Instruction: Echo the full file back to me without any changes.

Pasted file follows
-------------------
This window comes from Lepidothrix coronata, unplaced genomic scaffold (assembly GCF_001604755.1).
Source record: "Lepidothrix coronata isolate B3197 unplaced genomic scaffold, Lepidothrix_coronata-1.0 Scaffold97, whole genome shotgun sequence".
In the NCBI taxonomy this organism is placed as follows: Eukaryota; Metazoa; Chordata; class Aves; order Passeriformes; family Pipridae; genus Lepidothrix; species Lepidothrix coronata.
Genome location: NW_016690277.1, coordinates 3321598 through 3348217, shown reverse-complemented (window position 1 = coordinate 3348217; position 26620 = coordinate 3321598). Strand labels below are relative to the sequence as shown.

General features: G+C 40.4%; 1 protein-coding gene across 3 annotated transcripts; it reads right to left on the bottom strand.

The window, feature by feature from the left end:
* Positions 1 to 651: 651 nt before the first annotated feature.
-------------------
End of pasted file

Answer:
This window comes from Lepidothrix coronata, unplaced genomic scaffold (assembly GCF_001604755.1).
Source record: "Lepidothrix coronata isolate B3197 unplaced genomic scaffold, Lepidothrix_coronata-1.0 Scaffold97, whole genome shotgun sequence".
In the NCBI taxonomy this organism is placed as follows: Eukaryota; Metazoa; Chordata; class Aves; order Passeriformes; family Pipridae; genus Lepidothrix; species Lepidothrix coronata.
Genome location: NW_016690277.1, coordinates 3321598 through 3348217, shown reverse-complemented (window position 1 = coordinate 3348217; position 26620 = coordinate 3321598). Strand labels below are relative to the sequence as shown.

General features: G+C 40.4%; 1 protein-coding gene across 3 annotated transcripts; it reads right to left on the bottom strand.

The window, feature by feature from the left end:
* Positions 1 to 651: 651 nt before the first annotated feature.